*Cross-listed with PHIL 294-02 and POLI 266-01* Interested in the roots of contemporary political life (including issues such as state sovereignty, separation of church and state, constitutionalism, just war, property rights, “the people”, nationalism, democracy, rule-of-law, and human rights)? Then this course is for you. Through a careful examination of the political thought of Latin Christendom (Western Europe) during the later Middle Ages (c. 1050-c. 1550) we explore the deep roots of the contemporary world order, demonstrating the ways in which medieval thinkers such as St. Augustine, St. Thomas Aquinas, John of Salisbury, John of Paris, Giles of Rome, Marsilius of Padua, Dante, Las Casas, ibn Sina, Moshe ben Maimon, and ibn Rushd “invented” many of the ideas that we – presumptuously and erroneously – have come to associate with the modern era. As an intermediate-level offering, this course is designed primarily for Political Science majors and non-majors in cognate fields (such as Philosophy or Classics) who have some experience in the discipline. The course has no pre-requisites, however, and is therefore suitable for all students seeking to satisfy an interest in political theory/philosophy or the medieval roots of contemporary political life. This course fulfills the Political Science Department’s Theory Requirement.

CLAS 294-03  Ancient/Medieval Philosophies
MWF 01:10 pm-02:10 pm MAIN 011 Geoffrey Gorham
*Cross-listed with PHIL 200-01*

CLAS 394-01  Introduction to Museum Studies
TR 09:40 am-11:10 am THEATR 204 Gonzalez, Overman
*Cross-listed with ANTH 394-01 and ART 394-01* Museum studies stands at the confluence of a range of critical topics that span cultural, ethical, and legal questions concerning ownership, provenience, cultural rights, and preservation of sites and remains, to name but a few. Museum Studies also directly engages the science and the practice of running Museums, and laboratory work of a wide range: preservation and conservation, curatorial practices, and the identification of art and artifacts from a wide range of periods. Museum studies is a field of work and intellectual endeavor that is inherently interdisciplinary, and is a dynamic reflection of the liberal arts at work. This course will use a team approach.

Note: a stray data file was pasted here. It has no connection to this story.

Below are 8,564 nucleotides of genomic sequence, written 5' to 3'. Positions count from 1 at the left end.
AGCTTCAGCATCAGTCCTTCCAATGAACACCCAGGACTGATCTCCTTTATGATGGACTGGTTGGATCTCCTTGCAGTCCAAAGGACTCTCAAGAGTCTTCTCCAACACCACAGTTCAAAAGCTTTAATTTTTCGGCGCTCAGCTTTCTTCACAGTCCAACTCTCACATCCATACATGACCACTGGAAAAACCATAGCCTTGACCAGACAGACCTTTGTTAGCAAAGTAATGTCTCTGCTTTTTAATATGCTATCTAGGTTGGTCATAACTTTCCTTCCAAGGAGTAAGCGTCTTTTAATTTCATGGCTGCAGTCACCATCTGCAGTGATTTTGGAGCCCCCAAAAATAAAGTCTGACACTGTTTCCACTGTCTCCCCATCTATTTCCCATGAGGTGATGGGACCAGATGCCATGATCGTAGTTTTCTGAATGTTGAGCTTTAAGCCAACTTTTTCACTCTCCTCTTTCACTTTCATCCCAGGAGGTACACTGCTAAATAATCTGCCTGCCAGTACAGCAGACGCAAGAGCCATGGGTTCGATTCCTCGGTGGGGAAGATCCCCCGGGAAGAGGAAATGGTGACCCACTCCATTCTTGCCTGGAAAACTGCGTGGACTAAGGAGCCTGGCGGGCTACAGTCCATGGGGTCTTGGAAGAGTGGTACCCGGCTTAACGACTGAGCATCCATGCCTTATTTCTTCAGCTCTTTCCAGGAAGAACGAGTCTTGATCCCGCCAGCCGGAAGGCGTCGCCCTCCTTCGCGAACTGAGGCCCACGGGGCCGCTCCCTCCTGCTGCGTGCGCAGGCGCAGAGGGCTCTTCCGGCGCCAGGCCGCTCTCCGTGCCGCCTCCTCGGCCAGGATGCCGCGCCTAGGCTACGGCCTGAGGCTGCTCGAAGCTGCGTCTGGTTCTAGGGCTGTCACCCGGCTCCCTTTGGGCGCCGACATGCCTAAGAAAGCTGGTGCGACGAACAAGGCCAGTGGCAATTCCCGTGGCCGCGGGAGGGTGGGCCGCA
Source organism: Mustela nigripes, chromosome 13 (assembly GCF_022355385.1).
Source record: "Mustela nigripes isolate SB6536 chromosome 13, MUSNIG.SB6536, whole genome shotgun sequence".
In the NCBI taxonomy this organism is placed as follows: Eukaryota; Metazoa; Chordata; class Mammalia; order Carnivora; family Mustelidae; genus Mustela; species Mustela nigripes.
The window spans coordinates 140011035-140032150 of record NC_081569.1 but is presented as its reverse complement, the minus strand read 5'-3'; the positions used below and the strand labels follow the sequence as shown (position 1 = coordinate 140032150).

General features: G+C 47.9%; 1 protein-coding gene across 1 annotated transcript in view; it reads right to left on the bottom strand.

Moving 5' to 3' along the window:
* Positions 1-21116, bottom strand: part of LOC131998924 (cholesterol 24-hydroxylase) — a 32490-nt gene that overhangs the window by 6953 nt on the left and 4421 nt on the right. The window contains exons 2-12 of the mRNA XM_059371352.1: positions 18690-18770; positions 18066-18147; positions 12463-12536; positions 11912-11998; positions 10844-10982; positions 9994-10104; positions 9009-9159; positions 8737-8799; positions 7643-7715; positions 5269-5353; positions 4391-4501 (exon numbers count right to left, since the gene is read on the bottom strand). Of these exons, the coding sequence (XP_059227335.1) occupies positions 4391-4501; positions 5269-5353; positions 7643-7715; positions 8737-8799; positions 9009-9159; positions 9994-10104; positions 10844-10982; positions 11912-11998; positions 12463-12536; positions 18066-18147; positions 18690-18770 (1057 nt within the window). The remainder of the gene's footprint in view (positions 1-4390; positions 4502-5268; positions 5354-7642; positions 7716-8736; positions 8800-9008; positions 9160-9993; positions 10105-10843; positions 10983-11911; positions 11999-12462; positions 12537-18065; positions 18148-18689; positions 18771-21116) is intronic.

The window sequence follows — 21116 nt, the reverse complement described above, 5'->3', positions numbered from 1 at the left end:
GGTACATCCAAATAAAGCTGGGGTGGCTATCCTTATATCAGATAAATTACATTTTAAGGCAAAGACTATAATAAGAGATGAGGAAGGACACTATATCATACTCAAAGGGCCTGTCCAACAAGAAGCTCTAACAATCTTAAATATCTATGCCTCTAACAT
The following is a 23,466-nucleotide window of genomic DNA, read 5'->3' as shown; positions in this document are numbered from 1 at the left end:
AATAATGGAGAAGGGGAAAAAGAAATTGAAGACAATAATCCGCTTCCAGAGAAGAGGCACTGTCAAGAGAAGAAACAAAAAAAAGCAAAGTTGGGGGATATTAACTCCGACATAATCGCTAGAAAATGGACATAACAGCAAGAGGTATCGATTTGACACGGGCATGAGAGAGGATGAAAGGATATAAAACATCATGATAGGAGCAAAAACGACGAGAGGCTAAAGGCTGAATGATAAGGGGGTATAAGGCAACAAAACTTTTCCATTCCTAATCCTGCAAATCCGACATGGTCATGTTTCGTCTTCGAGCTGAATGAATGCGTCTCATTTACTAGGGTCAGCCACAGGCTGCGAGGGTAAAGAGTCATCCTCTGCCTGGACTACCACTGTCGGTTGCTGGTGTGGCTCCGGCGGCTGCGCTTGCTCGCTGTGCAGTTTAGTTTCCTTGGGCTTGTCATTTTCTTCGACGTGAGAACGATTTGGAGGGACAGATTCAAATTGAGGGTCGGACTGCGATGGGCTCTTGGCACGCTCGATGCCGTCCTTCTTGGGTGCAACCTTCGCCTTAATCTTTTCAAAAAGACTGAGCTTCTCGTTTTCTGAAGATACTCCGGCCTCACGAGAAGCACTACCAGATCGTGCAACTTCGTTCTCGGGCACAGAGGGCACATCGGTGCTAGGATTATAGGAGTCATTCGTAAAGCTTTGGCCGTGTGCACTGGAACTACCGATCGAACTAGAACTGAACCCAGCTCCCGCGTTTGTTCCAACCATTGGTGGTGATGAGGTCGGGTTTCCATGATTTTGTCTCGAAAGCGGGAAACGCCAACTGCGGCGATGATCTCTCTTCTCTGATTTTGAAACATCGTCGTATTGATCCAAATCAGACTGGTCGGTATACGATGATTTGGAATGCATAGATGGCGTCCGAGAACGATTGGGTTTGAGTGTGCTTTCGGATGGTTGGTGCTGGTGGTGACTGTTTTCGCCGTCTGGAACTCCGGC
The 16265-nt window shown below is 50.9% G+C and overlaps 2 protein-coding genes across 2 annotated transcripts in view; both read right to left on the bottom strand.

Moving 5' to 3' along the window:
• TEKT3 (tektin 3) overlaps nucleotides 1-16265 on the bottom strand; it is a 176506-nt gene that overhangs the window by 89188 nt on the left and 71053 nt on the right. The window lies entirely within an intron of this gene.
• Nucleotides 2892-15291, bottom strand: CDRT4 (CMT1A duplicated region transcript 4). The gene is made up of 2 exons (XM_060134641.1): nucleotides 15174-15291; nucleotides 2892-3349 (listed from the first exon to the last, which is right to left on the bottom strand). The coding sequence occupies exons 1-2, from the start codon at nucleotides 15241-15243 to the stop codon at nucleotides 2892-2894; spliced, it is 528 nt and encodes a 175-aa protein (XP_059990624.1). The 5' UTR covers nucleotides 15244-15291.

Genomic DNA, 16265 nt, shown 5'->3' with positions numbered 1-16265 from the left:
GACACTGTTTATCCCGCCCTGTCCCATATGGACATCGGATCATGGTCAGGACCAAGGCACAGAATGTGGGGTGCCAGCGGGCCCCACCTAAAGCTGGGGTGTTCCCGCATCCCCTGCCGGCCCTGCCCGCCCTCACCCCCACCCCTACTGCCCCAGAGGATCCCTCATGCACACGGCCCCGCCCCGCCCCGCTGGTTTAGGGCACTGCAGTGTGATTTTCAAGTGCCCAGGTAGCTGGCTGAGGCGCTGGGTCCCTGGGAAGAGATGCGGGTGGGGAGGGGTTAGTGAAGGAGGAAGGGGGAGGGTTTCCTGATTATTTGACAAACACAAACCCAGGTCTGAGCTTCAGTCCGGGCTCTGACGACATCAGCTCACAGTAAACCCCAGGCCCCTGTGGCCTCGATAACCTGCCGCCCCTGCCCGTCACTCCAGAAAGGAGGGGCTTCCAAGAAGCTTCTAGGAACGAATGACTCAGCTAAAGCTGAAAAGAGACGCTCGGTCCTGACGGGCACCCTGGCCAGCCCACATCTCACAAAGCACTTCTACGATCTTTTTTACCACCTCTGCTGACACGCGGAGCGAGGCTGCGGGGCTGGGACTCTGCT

Introduction to Museum Studies offered in fall 2014 will be team taught by Profs. Gonzalez and Overman. The bigger team that planned and wrote the course will also participate by offering select classes or units within the broader Introduction.

The outline of the course is based on the usual departments found in most Museums. The larger units are:

1. Collections

2. Conservation

3. Curating

4. Funding and Management

5. Education, Outreach, Visitorship

6. Summary and Conclusion: Post Museum Studies

This course will take advantage of the state-of-the-art facilities in the Janet Wallace Fine and Performing Arts Center, and of the museums and labs in the Twin Cities.

CLAS 490-01  Senior Seminar
MWF 09:40 am-10:40 am MAIN 003 Andrew Overman

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Spring 2015 Class Schedule - updated April 19, 2014 at 01:56 pm

Number/Section  Title
Days Time Room Instructor
CLAS 123-01  Introduction to Archaeology
*Cross-listed with ANTH 123-01*

CLAS 129-01  Greek Myths
MWF 08:30 am-09:30 am Brian Lush
CLAS 194-01  Justinian and Mohammed
TR 09:40 am-11:10 am Andrew Overman
CLAS 212-01  Elementary Latin II
MWF 01:10 pm-02:10 pm Nanette Goldman
CLAS 212-L1  Elementary Latin II Lab
R 10:00 am-11:00 am Nanette Goldman
CLAS 214-01  Elementary Arabic II
MWF 09:40 am-10:40 am Wessam El Meligi
CLAS 214-L1  Elementary Arabic II Lab
T 10:10 am-11:10 am Wessam El Meligi
CLAS 218-01  Elementary Hebrew II
MWF 12:00 pm-01:00 pm Nanette Goldman
CLAS 218-L1  Elementary Hebrew II Lab
T 01:20 pm-02:20 pm Nanette Goldman
CLAS 218-L2  Elementary Hebrew II Lab
T 03:00 pm-04:00 pm Nanette Goldman
CLAS 235-01  Elementary Greek II
MWF 02:20 pm-03:20 pm Brian Lush
CLAS 235-L1  Elementary Greek II Lab
T 01:20 pm-02:20 pm Brian Lush
CLAS 332-01  Intermediate Latin: Poetry
MWF 02:20 pm-03:20 pm STAFF
CLAS 342-01  Intermediate Arabic II
MWF 10:50 am-11:50 am Wessam El Meligi
CLAS 342-L1  Intermediate Arabic II Lab
R 10:10 am-11:10 am Wessam El Meligi
CLAS 362-01  Intermediate Greek: Poetry
MWF 03:30 pm-04:30 pm Brian Lush
CLAS 394-01  Arabic in Translation
TR 03:00 pm-04:30 pm STAFF
CLAS 483-01  Advanced Reading in Latin
MWF 02:20 pm-03:20 pm Nanette Goldman
CLAS 485-01  Advanced Arabic
MWF 01:10 pm-02:10 pm Wessam El Meligi
CLAS 485-L1  Advanced Arabic Lab
R 01:20 pm-02:20 pm Wessam El Meligi